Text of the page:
Take One

updated 10/13/1986 AT 01:00 AM EDT

originally published 10/13/1986 AT 01:00 AM EDT

At a hearing recess in Santa Monica court, Airwolf's Jan-Michael Vincent, accused of assaulting an acquaintance a year ago, said, "I'm the hit of the celebrity crime circuit." Referring to several past arrests, he added, "I've pleaded guilty to a couple of things like disturbing the peace, which I wouldn't have done if I didn't have to work. When you have 150 people waiting for you on a set you have to settle." Vincent, who married last month for the second time, hasn't really been such a hit with prospective jurors. Only seven of 12 confessed to knowing who he was. One said tersely that Air-wolf was not his favorite show, leading an attorney to remark: "I'm glad we're not doing a Nielsen rating in here."

The sex scene that rouses sleepy audiences in the medieval snore The Name of the Rose was an awakening for 16-year-old Christian Slater as well. Director Jean-Jacques Annaud says he was reticent about the encounter between Slater and Valentina Vargas, 22, since "Christian was a young, sexually inexperienced boy." To make sure the scene was "simple and erotic" rather than "grotesque," Annaud closed the set for two days and kept Christian in the dark about what would take place. "Christian was nervous and kept asking Valentina what was going to happen," says Annaud. "Since Valentina was more sophisticated I told her to take the lead. She knew exactly what to do."

Although Woody Allen movies usually feature wackos instead of solos, one Allen script may become the next Oklahoma! Word has it that Allen, after some hesitation, approved a musical version of The Purple Rose of Cairo, proposed by Jerry Herman, who wrote the words and music for La Cage aux Folles.

Cairo isn't the only curiosity Broadway bound. Kiss of the Spider Woman, that sober film about a political prisoner (Raul Julia) and a drag queen (William Hurt) in a Latin American jail, has inspired a musical adaptation. This project—being spun in a web of secrecy—brings together director Harold Prince, composer John Kander and lyricist Fred Ebb, who haven't collaborated since creating Zorba 18 years ago.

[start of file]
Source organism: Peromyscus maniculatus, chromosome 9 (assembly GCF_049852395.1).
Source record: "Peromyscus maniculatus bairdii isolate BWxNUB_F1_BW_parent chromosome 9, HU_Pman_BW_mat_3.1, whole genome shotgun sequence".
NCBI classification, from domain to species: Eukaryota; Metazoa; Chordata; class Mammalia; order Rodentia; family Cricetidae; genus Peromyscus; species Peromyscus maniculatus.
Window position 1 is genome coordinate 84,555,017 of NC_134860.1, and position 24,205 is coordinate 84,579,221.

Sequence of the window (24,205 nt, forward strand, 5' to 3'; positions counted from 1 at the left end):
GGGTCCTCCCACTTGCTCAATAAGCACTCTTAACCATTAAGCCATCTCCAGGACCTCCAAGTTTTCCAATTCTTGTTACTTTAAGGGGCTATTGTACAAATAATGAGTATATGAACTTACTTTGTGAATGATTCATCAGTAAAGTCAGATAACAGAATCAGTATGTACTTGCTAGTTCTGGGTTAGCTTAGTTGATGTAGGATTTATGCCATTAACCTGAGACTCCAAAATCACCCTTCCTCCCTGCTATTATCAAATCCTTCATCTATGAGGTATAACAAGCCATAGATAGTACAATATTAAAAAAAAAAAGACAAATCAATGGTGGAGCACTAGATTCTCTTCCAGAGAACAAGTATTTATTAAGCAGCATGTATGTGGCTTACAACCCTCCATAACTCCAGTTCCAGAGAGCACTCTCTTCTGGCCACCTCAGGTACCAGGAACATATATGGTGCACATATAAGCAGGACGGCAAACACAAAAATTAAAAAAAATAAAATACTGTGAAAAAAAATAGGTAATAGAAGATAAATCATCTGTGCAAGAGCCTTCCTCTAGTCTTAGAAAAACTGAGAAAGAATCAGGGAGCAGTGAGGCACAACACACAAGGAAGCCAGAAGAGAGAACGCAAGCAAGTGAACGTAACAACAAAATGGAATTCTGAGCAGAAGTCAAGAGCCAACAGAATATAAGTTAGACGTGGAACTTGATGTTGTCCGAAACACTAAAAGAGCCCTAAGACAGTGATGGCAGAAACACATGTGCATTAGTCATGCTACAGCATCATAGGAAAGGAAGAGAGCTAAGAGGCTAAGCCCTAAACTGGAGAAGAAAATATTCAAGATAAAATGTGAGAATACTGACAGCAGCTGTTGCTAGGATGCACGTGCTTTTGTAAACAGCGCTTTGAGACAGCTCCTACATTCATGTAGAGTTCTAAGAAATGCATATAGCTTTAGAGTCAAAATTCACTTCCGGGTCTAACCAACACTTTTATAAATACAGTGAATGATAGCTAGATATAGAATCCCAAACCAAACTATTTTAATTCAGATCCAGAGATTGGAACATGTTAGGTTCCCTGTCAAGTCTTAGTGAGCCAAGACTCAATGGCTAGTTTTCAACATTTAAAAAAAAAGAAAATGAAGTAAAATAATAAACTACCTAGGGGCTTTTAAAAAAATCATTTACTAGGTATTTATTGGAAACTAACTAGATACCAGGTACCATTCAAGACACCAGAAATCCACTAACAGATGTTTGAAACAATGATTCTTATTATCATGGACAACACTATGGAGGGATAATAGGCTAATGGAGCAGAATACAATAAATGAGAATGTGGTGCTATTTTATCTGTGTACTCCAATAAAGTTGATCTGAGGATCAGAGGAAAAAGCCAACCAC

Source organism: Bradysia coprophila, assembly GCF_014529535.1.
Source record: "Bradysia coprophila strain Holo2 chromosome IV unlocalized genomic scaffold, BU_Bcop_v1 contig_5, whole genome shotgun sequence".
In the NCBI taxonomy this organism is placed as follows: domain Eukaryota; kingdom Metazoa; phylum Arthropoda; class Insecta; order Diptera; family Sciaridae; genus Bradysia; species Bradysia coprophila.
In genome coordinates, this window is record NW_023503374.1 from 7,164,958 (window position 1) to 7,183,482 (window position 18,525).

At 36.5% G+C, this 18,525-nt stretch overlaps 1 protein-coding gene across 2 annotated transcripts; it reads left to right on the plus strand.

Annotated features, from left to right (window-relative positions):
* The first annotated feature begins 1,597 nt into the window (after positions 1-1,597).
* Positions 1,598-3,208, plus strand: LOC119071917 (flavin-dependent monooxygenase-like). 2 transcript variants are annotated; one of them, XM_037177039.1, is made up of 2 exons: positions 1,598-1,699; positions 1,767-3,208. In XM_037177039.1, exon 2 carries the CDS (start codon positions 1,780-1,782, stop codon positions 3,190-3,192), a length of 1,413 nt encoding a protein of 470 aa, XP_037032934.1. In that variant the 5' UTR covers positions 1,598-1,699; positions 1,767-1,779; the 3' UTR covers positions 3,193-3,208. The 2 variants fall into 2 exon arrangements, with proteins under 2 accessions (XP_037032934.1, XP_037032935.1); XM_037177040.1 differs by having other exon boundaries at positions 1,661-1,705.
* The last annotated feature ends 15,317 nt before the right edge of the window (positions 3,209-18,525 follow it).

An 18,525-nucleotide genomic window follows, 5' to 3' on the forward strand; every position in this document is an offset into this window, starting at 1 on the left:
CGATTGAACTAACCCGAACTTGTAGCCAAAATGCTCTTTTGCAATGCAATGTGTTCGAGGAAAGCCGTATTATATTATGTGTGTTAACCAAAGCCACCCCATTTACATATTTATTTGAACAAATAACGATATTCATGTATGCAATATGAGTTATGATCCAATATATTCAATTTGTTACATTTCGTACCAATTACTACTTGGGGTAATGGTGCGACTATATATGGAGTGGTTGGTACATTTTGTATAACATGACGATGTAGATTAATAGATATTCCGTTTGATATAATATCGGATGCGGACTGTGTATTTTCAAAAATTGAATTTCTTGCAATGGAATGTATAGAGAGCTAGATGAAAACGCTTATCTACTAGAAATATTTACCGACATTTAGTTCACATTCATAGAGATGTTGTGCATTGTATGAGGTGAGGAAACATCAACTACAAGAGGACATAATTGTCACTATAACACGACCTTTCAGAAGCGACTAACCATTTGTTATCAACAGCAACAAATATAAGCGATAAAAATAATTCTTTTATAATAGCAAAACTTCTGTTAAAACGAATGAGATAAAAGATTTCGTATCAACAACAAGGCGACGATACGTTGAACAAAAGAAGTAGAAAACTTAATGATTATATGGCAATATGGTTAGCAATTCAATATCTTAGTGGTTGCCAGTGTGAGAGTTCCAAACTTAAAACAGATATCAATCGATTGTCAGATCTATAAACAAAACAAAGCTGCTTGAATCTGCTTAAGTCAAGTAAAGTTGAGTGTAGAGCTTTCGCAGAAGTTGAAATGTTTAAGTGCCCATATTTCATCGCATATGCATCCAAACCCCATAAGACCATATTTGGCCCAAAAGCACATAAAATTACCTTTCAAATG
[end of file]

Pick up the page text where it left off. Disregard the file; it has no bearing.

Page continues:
Here's the dirt on Lauren Hutton: In the new CBS movie Times talkers, Hutton plays a woman from the year 5086 who drops by the 20th century, picks up William (Knots Landing) Devane, then whisks him back to the Wild West to solve a mystery. Hutton, who provided her own raunchy duds for the Western shots, criticized the sissy attire of other cast members. "I was the dirtiest person in the movie," she says. "I would walk around on the set and say to the cowboys, 'You guys look like Victorians! C'mon, you're too clean.' " To create her own getup, Hutton gathered an old, smelly Navaho blanket, buckskin pants, a battered Union jacket and a torn little girl's dress for a shirt. "I got the idea from a historical idol of mine—Mangas Coloradas," she says. "He was a 6'6" Indian whose band of roving Apaches stole dresses from little girls and wore them as shirts in battles."

If you didn't shell out $2,500 to see Barbra Streisand sing at her benefit last month, you may still be able to hear her at the new and reduced rate of $9.98. Although Streisand announced at the concert that she's planning an album of great movie songs, her next release may instead be a live recording of the concert. Streisand reportedly has her ear to the audio tapes to decide if they meet her standards.

Update on the Princess Stephanie/Rob Lowe romance: Chatting with Jane Fonda, Lowe admitted that he and the Princess spent some time at Paris' Cartier store—shopping for rings. Whether or not these were engagement rings remains unknown but Fonda took the news to mean that the relationship was serious. "Aren't Stephanie's shoulders bigger than yours?" she asked. "Probably," Lowe responded, laughing. "Well," said Fonda, "I can give you exercises to fix that."

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